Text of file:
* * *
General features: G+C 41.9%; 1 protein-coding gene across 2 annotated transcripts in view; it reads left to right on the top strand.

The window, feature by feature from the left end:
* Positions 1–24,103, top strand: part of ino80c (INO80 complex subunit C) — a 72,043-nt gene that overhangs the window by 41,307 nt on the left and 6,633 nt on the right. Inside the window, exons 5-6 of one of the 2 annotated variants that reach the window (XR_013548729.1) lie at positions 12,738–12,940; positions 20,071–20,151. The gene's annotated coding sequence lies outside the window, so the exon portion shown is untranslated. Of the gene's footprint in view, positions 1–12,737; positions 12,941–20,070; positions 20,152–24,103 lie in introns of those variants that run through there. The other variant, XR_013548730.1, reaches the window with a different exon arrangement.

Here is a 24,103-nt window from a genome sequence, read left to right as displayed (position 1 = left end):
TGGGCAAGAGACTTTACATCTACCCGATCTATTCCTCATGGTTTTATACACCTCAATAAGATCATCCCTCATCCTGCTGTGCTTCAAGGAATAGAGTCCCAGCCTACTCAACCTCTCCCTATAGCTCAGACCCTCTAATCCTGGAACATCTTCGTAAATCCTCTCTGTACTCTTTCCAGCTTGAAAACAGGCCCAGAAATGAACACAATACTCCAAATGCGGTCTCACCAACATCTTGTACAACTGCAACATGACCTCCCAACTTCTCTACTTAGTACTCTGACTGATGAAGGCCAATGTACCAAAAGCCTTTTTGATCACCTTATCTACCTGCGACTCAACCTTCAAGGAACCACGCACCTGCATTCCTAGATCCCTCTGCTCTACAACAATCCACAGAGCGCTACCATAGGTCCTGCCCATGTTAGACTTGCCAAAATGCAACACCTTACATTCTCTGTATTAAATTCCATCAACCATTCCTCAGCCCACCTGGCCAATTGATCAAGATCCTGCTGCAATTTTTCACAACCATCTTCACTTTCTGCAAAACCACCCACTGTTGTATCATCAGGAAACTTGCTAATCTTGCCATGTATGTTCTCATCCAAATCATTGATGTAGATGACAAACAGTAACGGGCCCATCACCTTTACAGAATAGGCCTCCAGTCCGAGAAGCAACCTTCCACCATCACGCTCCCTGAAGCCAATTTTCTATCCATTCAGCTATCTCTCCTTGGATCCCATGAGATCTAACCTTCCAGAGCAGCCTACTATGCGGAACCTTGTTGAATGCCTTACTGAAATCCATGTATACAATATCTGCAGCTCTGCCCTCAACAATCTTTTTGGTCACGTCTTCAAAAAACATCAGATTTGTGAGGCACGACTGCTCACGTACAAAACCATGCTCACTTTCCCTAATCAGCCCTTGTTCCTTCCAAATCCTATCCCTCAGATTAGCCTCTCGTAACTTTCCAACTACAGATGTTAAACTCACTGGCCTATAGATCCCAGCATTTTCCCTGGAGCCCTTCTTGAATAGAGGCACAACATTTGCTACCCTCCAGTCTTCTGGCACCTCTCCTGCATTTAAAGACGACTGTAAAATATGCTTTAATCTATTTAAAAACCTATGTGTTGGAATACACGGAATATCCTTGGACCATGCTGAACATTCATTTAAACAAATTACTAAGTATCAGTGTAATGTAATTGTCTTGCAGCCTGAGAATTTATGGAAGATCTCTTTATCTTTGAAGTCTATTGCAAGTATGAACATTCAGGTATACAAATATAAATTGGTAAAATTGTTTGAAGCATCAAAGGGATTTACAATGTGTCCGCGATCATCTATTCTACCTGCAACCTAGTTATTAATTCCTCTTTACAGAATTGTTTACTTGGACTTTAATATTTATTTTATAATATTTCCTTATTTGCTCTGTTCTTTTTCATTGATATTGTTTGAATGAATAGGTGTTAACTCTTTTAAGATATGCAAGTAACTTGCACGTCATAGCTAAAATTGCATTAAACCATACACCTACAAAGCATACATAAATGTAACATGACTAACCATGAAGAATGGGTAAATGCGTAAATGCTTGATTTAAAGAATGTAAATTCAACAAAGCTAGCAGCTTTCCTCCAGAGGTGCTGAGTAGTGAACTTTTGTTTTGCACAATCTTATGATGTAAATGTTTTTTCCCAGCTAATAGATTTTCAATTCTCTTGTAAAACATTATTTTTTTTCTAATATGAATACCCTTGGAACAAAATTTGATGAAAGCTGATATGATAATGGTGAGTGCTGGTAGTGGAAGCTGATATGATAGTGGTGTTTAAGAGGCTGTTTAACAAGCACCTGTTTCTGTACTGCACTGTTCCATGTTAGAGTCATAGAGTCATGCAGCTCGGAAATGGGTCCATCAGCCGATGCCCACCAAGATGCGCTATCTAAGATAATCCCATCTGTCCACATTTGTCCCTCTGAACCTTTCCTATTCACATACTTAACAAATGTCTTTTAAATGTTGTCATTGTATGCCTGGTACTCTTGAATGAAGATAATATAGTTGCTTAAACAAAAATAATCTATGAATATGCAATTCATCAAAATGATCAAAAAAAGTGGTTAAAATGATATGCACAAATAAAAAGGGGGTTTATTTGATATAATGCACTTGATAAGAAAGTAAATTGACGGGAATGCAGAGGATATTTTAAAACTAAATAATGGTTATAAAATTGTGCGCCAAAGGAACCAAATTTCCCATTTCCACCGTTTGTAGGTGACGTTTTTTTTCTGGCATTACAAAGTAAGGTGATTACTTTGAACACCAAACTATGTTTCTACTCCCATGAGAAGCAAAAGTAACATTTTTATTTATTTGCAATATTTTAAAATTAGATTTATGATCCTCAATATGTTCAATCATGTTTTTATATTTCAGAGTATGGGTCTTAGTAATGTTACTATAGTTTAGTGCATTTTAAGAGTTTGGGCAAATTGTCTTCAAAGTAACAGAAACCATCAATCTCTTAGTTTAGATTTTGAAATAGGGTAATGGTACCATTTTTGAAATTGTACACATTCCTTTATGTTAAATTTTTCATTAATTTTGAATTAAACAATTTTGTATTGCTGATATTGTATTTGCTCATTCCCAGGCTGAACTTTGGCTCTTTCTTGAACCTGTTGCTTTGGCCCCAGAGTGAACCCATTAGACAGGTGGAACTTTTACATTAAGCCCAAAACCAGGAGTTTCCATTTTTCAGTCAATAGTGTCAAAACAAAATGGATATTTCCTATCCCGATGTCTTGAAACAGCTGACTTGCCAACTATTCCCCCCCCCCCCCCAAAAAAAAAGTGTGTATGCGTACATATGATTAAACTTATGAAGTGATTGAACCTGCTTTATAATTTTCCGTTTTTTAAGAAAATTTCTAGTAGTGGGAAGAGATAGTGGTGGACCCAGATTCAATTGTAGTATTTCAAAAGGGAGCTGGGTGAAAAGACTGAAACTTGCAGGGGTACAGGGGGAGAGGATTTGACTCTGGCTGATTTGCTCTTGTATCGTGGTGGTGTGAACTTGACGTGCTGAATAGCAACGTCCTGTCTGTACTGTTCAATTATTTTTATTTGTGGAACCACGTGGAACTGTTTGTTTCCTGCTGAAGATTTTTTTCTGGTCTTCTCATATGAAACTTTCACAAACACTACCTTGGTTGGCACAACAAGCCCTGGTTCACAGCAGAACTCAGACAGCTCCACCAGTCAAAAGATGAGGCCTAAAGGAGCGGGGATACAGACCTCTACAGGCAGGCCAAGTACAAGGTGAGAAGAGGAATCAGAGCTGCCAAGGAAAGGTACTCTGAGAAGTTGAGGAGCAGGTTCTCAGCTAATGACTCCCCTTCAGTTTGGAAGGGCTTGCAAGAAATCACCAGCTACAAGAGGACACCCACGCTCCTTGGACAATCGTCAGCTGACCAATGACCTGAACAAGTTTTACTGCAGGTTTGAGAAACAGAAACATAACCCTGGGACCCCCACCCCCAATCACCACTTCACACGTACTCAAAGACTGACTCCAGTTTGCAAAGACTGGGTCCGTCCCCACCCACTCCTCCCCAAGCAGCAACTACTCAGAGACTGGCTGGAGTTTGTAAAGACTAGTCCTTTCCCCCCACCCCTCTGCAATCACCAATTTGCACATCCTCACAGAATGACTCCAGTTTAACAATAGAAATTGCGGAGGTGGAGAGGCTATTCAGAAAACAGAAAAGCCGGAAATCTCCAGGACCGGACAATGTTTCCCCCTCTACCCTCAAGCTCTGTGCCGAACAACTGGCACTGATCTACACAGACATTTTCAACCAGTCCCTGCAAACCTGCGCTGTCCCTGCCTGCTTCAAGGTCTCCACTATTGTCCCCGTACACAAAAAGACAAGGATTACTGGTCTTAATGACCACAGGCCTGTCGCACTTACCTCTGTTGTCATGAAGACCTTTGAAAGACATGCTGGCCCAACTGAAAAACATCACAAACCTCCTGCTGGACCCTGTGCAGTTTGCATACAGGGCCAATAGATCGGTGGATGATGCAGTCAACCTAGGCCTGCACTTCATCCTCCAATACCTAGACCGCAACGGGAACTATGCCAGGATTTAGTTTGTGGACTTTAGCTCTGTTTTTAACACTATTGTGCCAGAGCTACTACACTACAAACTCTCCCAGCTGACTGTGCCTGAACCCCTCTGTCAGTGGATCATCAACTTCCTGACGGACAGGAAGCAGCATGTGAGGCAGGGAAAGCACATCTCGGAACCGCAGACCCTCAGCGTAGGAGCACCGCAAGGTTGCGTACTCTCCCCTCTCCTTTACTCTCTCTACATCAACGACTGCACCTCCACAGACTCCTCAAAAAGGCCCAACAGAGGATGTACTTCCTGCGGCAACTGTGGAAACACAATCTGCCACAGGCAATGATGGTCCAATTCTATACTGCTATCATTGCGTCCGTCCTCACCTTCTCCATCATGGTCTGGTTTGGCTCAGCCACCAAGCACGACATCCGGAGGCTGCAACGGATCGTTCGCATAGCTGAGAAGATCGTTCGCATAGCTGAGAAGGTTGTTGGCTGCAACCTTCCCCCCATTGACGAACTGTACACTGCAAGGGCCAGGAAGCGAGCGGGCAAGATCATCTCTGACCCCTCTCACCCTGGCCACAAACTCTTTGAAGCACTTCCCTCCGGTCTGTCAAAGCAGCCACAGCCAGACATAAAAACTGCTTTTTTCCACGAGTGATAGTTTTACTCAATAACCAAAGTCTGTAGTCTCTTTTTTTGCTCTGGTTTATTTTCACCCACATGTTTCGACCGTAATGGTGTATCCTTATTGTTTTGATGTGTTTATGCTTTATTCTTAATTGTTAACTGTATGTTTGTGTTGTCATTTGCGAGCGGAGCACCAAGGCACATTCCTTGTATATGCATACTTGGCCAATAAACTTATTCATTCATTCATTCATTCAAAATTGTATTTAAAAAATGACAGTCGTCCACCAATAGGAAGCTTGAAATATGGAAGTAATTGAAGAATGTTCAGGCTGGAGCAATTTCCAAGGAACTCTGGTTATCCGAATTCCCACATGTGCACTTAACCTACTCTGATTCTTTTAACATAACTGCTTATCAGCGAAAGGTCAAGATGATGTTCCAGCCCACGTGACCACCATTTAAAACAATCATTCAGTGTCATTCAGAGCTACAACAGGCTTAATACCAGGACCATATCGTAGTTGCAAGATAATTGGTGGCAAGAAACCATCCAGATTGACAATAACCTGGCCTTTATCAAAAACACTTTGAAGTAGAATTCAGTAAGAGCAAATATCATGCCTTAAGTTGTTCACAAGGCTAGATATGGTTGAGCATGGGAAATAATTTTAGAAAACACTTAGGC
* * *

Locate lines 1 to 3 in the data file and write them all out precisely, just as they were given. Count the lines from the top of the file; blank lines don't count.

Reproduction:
General features: G+C 41.9%; 1 protein-coding gene across 2 annotated transcripts in view; it reads left to right on the top strand.

The window, feature by feature from the left end:
* Positions 1–24,103, top strand: part of ino80c (INO80 complex subunit C) — a 72,043-nt gene that overhangs the window by 41,307 nt on the left and 6,633 nt on the right. Inside the window, exons 5-6 of one of the 2 annotated variants that reach the window (XR_013548729.1) lie at positions 12,738–12,940; positions 20,071–20,151. The gene's annotated coding sequence lies outside the window, so the exon portion shown is untranslated. Of the gene's footprint in view, positions 1–12,737; positions 12,941–20,070; positions 20,152–24,103 lie in introns of those variants that run through there. The other variant, XR_013548730.1, reaches the window with a different exon arrangement.